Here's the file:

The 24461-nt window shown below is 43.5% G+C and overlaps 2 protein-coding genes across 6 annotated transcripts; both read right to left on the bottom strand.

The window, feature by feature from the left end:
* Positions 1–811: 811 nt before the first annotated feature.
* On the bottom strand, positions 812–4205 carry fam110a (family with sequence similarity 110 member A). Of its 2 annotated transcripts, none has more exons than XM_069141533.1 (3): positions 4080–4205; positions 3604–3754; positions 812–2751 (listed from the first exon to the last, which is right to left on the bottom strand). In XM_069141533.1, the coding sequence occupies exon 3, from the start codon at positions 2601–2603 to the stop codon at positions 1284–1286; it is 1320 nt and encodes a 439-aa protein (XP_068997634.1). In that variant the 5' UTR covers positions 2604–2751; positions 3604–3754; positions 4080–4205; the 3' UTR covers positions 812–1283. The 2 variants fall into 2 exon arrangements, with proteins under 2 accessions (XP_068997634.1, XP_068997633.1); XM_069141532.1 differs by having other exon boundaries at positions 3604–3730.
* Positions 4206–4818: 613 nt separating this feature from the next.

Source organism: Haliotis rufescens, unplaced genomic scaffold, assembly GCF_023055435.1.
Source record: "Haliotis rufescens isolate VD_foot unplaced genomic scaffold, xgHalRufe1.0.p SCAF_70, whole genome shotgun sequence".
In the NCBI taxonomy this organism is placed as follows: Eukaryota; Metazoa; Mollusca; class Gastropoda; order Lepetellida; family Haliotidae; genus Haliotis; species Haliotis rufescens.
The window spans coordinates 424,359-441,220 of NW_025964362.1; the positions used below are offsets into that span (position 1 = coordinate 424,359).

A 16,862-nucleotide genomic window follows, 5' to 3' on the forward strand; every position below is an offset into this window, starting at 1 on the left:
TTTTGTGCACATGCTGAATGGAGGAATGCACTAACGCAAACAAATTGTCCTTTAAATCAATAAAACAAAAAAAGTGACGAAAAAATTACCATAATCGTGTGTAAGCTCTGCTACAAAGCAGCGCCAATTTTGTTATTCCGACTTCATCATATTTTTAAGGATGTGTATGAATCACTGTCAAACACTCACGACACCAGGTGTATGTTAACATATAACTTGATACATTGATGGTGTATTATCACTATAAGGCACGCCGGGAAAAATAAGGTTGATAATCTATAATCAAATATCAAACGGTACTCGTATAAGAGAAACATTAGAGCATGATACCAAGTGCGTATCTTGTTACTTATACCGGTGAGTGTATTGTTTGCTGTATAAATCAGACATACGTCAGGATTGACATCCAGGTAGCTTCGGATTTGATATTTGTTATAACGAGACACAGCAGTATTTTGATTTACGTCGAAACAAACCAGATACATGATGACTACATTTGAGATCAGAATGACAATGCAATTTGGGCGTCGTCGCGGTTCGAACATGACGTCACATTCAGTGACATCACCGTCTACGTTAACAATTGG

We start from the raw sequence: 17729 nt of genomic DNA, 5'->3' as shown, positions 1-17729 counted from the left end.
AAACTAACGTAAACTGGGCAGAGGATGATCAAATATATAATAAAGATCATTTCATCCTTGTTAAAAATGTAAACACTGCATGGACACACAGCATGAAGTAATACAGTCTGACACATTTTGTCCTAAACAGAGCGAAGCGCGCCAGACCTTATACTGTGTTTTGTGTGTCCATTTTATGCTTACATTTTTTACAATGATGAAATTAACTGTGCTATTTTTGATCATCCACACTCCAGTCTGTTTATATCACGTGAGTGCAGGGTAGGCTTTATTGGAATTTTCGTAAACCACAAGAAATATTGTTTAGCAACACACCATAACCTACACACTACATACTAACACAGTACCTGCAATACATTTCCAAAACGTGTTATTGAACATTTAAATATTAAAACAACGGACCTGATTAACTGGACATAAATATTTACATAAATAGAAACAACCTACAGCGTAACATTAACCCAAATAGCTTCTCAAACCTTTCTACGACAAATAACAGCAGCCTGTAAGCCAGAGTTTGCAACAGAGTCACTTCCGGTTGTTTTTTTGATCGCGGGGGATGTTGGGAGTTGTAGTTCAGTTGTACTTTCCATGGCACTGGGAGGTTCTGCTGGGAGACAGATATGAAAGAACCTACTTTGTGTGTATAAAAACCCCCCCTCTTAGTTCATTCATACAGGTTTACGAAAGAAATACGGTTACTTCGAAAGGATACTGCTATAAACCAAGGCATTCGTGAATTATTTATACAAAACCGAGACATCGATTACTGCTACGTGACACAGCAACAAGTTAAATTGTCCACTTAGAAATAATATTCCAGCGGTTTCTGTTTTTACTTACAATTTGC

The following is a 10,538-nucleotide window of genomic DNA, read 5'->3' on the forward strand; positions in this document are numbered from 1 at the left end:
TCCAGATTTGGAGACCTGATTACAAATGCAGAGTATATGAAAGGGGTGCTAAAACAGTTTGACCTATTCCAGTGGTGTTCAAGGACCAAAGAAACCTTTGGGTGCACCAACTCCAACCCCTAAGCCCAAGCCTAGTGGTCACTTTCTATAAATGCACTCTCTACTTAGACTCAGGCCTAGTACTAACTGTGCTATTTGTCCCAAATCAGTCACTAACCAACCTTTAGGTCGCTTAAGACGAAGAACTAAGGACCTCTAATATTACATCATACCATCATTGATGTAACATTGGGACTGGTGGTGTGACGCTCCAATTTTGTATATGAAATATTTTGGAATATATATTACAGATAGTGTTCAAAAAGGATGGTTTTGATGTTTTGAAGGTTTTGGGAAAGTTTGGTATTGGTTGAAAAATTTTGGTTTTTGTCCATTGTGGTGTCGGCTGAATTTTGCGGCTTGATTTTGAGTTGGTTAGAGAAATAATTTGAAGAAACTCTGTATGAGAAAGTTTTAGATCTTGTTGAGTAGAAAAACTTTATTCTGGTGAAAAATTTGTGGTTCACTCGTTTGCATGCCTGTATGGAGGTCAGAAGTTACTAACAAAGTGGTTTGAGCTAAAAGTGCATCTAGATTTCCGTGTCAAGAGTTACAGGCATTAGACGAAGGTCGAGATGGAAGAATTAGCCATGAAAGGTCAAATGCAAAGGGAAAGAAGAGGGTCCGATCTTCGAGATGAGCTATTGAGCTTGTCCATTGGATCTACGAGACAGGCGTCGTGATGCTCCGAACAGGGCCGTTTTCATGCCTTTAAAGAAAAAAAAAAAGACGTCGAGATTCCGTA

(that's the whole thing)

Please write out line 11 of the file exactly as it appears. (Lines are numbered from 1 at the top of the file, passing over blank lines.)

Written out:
TTTTGTGCACATGCTGAATGGAGGAATGCACTAACGCAAACAAATTGTCCTTTAAATCAATAAAACAAAAAAAGTGACGAAAAAATTACCATAATCGTGTGTAAGCTCTGCTACAAAGCAGCGCCAATTTTGTTATTCCGACTTCATCATATTTTTAAGGATGTGTATGAATCACTGTCAAACACTCACGACACCAGGTGTATGTTAACATATAACTTGATACATTGATGGTGTATTATCACTATAAGGCACGCCGGGAAAAATAAGGTTGATAATCTATAATCAAATATCAAACGGTACTCGTATAAGAGAAACATTAGAGCATGATACCAAGTGCGTATCTTGTTACTTATACCGGTGAGTGTATTGTTTGCTGTATAAATCAGACATACGTCAGGATTGACATCCAGGTAGCTTCGGATTTGATATTTGTTATAACGAGACACAGCAGTATTTTGATTTACGTCGAAACAAACCAGATACATGATGACTACATTTGAGATCAGAATGACAATGCAATTTGGGCGTCGTCGCGGTTCGAACATGACGTCACATTCAGTGACATCACCGTCTACGTTAACAATTGG